TODAY’S FAYRE – Friday, 28th February 2014
“The sunlight on the garden
Hardens and grows cold,
We cannot cage the minute
Within its nets of gold,
When all is told
We cannot beg for pardon.
Our freedom as free lances
Advances towards its end;
The earth compels, upon it
Sonnets and birds descend;
And soon, my friend,
We shall have no time for dances.
The sky was good for flying
Defying the church bells
And every evil iron
Siren and what it tells:
The earth compels,
We are dying, Egypt, dying
And not expecting pardon,
Hardened in heart anew,
But glad to have sat under
Thunder and rain with you,
And grateful too
For sunlight on the garden.”
Louis MacNeice – poet – 1907-1963
I can only hope that you were rather more impressed with the content of Angela Merkel’s speech to Parliament yesterday than I was. To me it was just a beautiful compendium of platitudes about the UK’s need to be a player – a spear carrier for choice, I fear – in the affairs of the EU. The Chancellor promised us nothing and offered little hope for change. During her speech PM Cameron looked anxiously on as Messrs Miliband, Clegg and Alexander just smirked and nodded like puppets at her every word. I am sure we will get that referendum in 2017, but it will be far too late.
We have so neglected other parts of the world in expanding trade. I listened to a speech from Foreign Secretary William Hague. He told his audience that he was not aware that any Labour foreign secretary had visited Canada and Australia during that 13 year tenure – What neglect!
The Street of Dreams seemed to be soothed by Janet Yellen’s testament to the Senate Banking Committee yesterday by the fact that the dip in performance by the US economy may be down to the weather, but the FED Chairman needs more data in the months come before making a ruling. She was also concerned about the Labour market with wages not rising and employment data remaining sluggish – Too few jobs being created. The FED intends to carry on with tapering unless the economy starts to deteriorate. That being the case, the FED will be prepared to reverse policy. These slightly nebulous comments buoyed the Street of Dreams yesterday, resulting in the S&P 500 breaching to a new record of 1854. The DOW finished the session up 0.46%, the S&P 500 +0.49% and the NASDAQ 0.63% to the good. Interest centred mainly around retail activity. JC Penney was making up for lost time adding 25% on the day on the back of good sales and a positive outlook. Sears also enjoyed a fine session adding 6.6%. Jos A Bank rejected Men’s Wearhouse’s $63.50 a share bid. Banks were in good cheer as was Verizon, which added 2.5%. It is interesting to note that since the blip in January, the S&P 500 has added 6.5% since 3rd February 2014.
Asia was initially rather less upbeat about life than Wall Street had been. Shanghai, Hang Seng and NIKKEI were all down by 1%+. There had concern about the Chinese economy’s outlook, which triggered the sharpest fall in the Yuan against the Greenback seen for some time. However Abenomics came to the fore in the form of a 4.4% increase in Japanese retail sales in January. At its close the ASX was down 0.2%. However Chinese indices had swung towards positive territory towards lunch – Shanghai +0.05% and the Hang Seng +0.19%. The NIKKEI was down 0.55% 30 minutes from the close, despite factory output increasing by 4% last month.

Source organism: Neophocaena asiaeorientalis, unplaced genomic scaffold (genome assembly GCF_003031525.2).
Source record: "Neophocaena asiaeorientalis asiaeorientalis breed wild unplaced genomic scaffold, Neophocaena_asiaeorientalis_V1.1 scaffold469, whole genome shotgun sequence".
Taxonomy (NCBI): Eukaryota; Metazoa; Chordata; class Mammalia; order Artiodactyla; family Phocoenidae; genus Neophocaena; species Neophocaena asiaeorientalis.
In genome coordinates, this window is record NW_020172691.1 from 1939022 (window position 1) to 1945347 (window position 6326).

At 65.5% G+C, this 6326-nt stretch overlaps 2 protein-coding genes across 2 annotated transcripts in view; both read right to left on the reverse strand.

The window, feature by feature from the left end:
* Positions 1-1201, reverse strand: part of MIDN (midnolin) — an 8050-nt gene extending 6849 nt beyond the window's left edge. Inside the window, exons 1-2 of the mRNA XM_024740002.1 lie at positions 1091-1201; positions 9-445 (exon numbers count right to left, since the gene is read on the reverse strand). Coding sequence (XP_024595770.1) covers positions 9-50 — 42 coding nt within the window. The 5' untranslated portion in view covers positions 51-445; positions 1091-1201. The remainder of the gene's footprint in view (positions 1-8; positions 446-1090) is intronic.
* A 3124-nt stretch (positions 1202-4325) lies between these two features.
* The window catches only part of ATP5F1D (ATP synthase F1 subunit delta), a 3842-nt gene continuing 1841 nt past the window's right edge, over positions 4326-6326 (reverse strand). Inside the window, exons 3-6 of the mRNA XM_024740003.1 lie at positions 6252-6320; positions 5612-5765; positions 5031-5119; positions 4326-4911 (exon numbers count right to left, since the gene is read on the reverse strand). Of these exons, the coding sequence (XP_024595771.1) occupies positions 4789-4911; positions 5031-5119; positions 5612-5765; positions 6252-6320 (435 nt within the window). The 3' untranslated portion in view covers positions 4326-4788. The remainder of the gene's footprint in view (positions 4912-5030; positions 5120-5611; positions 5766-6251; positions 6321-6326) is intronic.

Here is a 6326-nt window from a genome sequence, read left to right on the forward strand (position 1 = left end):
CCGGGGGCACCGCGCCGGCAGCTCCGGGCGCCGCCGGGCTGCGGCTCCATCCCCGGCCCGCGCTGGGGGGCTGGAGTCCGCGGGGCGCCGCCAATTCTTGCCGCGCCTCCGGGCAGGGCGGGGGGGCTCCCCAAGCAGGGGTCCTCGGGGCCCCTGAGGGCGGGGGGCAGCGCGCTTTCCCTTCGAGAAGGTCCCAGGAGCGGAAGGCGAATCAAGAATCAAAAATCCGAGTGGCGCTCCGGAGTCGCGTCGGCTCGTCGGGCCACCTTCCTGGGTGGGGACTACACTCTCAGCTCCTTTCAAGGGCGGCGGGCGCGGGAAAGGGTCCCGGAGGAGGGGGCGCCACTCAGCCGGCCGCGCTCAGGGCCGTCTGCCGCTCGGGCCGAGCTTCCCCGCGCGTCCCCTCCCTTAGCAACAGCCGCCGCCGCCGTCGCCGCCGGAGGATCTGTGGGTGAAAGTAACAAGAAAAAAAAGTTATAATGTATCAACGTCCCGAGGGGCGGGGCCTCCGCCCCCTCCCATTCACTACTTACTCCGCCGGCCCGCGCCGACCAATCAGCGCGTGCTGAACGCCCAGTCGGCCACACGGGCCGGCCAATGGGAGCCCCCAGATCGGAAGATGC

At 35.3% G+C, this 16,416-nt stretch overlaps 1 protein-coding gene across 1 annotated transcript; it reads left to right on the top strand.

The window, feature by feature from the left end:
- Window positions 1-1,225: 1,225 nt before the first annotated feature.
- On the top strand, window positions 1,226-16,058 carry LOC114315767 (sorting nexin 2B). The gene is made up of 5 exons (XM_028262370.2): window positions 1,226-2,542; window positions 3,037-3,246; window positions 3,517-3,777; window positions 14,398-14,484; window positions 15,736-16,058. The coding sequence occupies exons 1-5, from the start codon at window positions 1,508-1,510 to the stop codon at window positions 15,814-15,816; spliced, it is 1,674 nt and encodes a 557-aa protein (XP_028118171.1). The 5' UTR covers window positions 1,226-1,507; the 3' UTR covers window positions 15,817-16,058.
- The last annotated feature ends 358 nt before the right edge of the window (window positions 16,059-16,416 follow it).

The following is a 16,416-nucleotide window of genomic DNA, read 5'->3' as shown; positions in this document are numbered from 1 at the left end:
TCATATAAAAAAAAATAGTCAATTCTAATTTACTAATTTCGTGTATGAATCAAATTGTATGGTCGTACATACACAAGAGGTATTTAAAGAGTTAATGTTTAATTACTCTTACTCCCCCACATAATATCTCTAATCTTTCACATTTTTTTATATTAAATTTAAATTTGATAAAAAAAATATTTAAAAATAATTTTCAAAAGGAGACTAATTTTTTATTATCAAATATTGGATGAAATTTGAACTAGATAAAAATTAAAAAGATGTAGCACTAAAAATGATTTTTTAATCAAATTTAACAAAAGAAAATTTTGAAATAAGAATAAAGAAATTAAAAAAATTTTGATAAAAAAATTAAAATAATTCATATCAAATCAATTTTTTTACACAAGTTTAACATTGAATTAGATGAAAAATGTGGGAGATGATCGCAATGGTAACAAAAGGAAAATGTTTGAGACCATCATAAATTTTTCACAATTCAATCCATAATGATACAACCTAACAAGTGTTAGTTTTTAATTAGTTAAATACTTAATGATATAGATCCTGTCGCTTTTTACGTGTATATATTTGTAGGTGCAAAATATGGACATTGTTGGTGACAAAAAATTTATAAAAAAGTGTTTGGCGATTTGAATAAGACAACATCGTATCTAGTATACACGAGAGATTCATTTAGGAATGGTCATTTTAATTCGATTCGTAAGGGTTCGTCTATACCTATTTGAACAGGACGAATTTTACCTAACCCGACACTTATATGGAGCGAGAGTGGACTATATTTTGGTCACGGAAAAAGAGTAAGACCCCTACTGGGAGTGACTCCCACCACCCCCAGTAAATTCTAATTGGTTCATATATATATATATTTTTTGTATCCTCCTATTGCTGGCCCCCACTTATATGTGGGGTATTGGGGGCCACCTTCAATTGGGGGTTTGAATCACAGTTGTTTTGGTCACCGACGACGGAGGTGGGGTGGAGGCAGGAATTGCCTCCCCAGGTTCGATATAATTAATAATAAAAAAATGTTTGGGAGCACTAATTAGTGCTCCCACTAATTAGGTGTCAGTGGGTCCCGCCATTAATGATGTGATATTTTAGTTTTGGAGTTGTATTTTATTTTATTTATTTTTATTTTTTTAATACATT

Though most of Europe experienced sluggish trading yesterday the FTSE finished the session +11 points at 6810. The bile and hatred on RBS bonuses has taken up plenty of space, even though I thought Ross McEwan’s explanation was plausible. The £2.3 billion drop in SME lending was disappointing, though understandable when attempts are being made to cut the size of the balance sheet. Shares were down 7%+. You know what they say! You cannot keep a good man down. Enter stage left, dusted down the reincarnated Stephen Hester as CEO of the beleaguered RSA with his begging bowl to the fore after 3 profits warnings for balance sheet irregularities in Ireland and excessive storm damage. RSA is looking to have a £775 million rights issue. The shares were down 5% at 98p. There were positive numbers from Capita, after a great deal with o2, Whitbread, whose Premier Inns seem to go from strength to strength and Merlin Entertainment, whose profits were up 33% since its launch in November last year. WPP put in strong numbers yesterday. Sir Martin Sorrell is always an excellent barometer for business activity. The outlook was good with WPP sales up 6% in January. Shares were off 5% on very high expectations from results, which slightly disappointed.
Man Group saw it shares rally by 12% thanks to increases in fund under management. The same phenomenon happed to Old Mutual which reported numbers today – Funds grew by 19% in the last year and profits were up 15%, though there were currency headwinds with the South African Rand dropping sharply. Bayer, the German Chemical operator saw profits down again due to currency vagaries.
UK GDP was confirmed at 0.7% for the 4th quarter and was down a point on the year to 1.8%. House prices rose by 9.4% year on year. We understand that since December Mark Carney has had the drains up over allegations of currency malpractices at the BOE. Andrew Bailey takes these comments and the condoning of sub-standard be behaviour of his nature very seriously. UBM, Mondi and William Hill also posted results. Pearson saw sales up 2% to £5.2 billion for the year, though profits were down 6% due to charges incurred in the merger between Random House and Penguin and narrowing margins in US educational sales. Rightmove the online estate agent saw sales up 17% and profits 19% better to £104 million for the year. Sight traffic was up 27%.
These are David Buik personal views
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